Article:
Introduction and audience
When talk about science, perhaps majority of us think it is less relative with real life. However, as society developed, science encompassed us everywhere. This situation forces everyone to acquire the ability to learn and understand science. Some may think that, scientific literacy is what a scientist should have and nothing about normal people, however it is just too narrow. Look around the surroundings of us, everything is conned with science. Also, we encounter science in our normal life as well. Therefore, the ability to acquire and understand science is necessary and important, which is called scientific literacy. Scientific literacy is the foundation of science and technology development, without which it is hard to promote innovation of society. In my paper, I would like to talk about why scientific literacy is important for us to survive in contemporary society and in making decision in real work. Therefore, I think everyone within present era should have the ability to understand and acquire science knowledge. Also, when solving problems, we should think in scientific way and then solve the problem. As a result, the audience of my paper is all people, since I think scientific literacy should be equipped with everyone.
What is scientific literacy?
When talk about literacy, K and Y quoted what James Paul Gee said , “If language is what makes us human, literacy, it seems, is what makes us civilized.”(K&Y, 338) Also, they discussed, “literacy as a kind of psychological precondition for intellectual “progress,” especially the development of higher-order reasoning skills.”(340-341) When we say higher-order reasoning skills, think it as analytic skills, ability to master the core of a problem and then making the correct decision. Therefore, to acquire these abilities, we should be literate, which is to be equipped with the ability of thinking and creating critically. The process of thinking and inquiring is the learning process and that’s what made us civilized. Of course, it is not an inherent power; instead it is trained through reading, writing and social experience. Scientific literacy somewhat resembled literacy. Scientific literacy is the ability to understand and inquire science-oriented process and knowledge, read science reading, and then distinguishes the true and the false and makes correct decisions with using scientific methods. As Jane stated in the article, “scientific literacy, which emphasizes scientific ways of knowing and the process of thinking critically and creatively about the natural world.” Of course, one who doesn’t have these abilities is called scientific illiteracy. Based on the definition, scientific literacy includes three criterions. First, one should require science knowledge and science attitude. Second, one should form the habit of using scientific way to think, and finally the ability to use scientific knowledge and methods to solve problems in real life. One example of scientific way of thinking to solve problem is about how people treated deceptive advertising. One deceptive advertise Reported by CBSnews.com, “According to the FTC, companies selling TrimSpa made claims for "painless" weight loss unsupported by scientific evidence, such as that one ingredient, Hoodia gordonii, enabled consumers to lose weight by suppressing appetite. Ads for TrimSpa's "Completely Ephedra-Free Formula X32" contains testimonials, such as celebrity endorser Anna Nicole Smith, who claimed to have lost 69 pounds in eight months from using TrimSpa.” Before it was exposed, some people may believe this deceptive advertisement, and they would be so exited that they could lose weight without pain and doing nothing. However, if we acquire scientific literacy, what will we response to this ad. First of all, science told us the energy equivalence law, weight could be regarded as energy somewhat (science knowledge). Hence, why would we loss weight since...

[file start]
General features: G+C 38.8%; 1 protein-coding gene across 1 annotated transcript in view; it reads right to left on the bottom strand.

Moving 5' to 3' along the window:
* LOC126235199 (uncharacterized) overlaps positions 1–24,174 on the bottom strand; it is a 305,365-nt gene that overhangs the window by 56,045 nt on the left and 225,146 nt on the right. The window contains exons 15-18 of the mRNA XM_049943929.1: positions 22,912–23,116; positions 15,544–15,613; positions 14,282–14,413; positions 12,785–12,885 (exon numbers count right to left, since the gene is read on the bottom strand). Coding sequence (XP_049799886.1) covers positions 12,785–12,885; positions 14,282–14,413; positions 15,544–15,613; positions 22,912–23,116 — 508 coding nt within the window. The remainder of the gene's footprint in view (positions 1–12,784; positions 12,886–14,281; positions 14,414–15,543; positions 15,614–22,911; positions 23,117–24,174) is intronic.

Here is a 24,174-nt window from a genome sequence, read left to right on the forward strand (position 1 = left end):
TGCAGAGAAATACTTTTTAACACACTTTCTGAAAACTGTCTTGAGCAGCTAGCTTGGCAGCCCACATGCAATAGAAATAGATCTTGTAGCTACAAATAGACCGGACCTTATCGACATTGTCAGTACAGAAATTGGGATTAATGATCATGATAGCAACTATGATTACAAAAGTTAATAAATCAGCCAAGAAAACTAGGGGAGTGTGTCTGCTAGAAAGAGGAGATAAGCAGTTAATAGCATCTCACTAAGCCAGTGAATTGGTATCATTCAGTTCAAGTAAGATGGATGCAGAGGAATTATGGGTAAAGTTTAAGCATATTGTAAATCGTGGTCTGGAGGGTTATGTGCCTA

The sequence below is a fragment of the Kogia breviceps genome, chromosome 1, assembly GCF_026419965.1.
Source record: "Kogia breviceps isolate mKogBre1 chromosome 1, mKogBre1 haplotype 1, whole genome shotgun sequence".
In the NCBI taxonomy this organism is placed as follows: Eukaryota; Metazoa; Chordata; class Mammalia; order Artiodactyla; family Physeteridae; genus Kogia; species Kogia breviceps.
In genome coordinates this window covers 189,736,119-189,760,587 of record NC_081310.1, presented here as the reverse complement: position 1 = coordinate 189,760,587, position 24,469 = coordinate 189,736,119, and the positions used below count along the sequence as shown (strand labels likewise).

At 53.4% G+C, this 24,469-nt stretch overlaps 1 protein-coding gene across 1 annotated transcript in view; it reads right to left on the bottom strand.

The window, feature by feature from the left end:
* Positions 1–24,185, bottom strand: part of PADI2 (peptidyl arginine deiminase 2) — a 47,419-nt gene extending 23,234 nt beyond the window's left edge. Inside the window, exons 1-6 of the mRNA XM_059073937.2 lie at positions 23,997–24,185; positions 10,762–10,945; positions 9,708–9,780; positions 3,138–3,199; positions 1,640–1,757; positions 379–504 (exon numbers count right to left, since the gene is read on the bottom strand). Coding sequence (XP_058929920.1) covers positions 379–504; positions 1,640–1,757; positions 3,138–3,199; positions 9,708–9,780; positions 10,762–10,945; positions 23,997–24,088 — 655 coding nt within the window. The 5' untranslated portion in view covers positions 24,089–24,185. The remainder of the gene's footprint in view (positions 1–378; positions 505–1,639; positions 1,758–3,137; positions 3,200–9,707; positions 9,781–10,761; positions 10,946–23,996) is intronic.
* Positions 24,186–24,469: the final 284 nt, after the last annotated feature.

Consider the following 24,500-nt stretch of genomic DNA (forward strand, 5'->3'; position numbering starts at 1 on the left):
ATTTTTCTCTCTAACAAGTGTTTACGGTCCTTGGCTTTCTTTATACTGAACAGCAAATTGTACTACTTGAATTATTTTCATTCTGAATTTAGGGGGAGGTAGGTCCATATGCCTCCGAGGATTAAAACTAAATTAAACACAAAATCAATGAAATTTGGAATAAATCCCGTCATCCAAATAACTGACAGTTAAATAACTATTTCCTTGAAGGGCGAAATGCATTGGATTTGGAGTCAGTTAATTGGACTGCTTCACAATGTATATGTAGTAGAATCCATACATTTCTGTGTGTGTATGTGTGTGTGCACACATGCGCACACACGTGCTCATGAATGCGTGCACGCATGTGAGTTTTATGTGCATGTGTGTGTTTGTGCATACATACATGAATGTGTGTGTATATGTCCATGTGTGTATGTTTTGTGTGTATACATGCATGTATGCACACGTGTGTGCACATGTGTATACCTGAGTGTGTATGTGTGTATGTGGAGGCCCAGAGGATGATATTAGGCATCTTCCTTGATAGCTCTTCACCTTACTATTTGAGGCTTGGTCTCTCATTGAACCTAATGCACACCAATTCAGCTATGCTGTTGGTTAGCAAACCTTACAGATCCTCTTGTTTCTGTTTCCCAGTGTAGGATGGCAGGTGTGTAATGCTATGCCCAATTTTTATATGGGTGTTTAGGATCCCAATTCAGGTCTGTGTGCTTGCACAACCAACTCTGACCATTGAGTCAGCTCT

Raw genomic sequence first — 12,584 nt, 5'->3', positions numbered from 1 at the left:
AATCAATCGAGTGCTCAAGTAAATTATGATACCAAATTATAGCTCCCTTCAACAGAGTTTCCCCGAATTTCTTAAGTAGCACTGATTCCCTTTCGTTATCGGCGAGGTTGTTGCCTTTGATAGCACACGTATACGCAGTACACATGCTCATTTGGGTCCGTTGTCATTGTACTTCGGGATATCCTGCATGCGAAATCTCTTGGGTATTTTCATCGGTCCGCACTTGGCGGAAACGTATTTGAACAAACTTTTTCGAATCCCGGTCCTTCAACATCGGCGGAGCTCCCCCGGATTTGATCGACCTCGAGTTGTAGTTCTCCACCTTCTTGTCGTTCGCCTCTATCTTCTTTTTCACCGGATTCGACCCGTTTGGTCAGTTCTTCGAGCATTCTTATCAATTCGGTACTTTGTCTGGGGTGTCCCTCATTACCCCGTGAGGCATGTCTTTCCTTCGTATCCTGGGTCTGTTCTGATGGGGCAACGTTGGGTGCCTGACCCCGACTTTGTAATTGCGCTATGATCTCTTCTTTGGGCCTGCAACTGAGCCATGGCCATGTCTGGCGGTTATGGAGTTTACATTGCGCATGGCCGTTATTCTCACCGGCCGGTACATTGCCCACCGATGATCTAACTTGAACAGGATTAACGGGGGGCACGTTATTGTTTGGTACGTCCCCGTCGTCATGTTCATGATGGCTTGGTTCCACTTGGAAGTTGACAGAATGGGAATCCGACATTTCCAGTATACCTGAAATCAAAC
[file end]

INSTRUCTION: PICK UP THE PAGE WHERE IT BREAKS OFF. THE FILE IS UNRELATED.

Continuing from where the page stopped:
Cited: Young, Morris, and Connie Kendall. “The Consequences of Rhetoric and Literacy: Power, Persuasion, and Pedagogical Implications.” Page(335-348). Print.
Maienschein Jane et al. (1998). Scientific literacy. Science 281, 917–917.
Please join StudyMode to read the full document